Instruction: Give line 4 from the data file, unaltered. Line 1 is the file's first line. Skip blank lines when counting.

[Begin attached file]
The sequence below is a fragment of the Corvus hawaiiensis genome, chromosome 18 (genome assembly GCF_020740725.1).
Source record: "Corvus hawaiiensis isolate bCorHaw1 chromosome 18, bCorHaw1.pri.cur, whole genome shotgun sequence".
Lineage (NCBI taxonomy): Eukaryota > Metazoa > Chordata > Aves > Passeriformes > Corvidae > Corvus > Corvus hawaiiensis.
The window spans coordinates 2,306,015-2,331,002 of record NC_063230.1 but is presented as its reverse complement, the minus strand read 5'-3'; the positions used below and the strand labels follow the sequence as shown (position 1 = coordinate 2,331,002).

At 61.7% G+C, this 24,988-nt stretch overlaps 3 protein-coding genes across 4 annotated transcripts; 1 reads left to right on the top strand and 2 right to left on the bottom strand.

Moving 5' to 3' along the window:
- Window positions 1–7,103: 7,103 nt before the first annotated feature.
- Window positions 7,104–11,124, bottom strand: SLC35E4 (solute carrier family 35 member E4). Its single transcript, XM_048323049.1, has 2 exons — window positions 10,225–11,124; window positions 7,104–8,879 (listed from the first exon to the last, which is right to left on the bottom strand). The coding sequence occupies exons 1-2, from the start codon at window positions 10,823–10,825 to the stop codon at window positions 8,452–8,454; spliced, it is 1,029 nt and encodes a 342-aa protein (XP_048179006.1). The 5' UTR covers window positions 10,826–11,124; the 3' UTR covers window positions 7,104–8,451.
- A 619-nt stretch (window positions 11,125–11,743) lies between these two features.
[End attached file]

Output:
The window spans coordinates 2,306,015-2,331,002 of record NC_063230.1 but is presented as its reverse complement, the minus strand read 5'-3'; the positions used below and the strand labels follow the sequence as shown (position 1 = coordinate 2,331,002).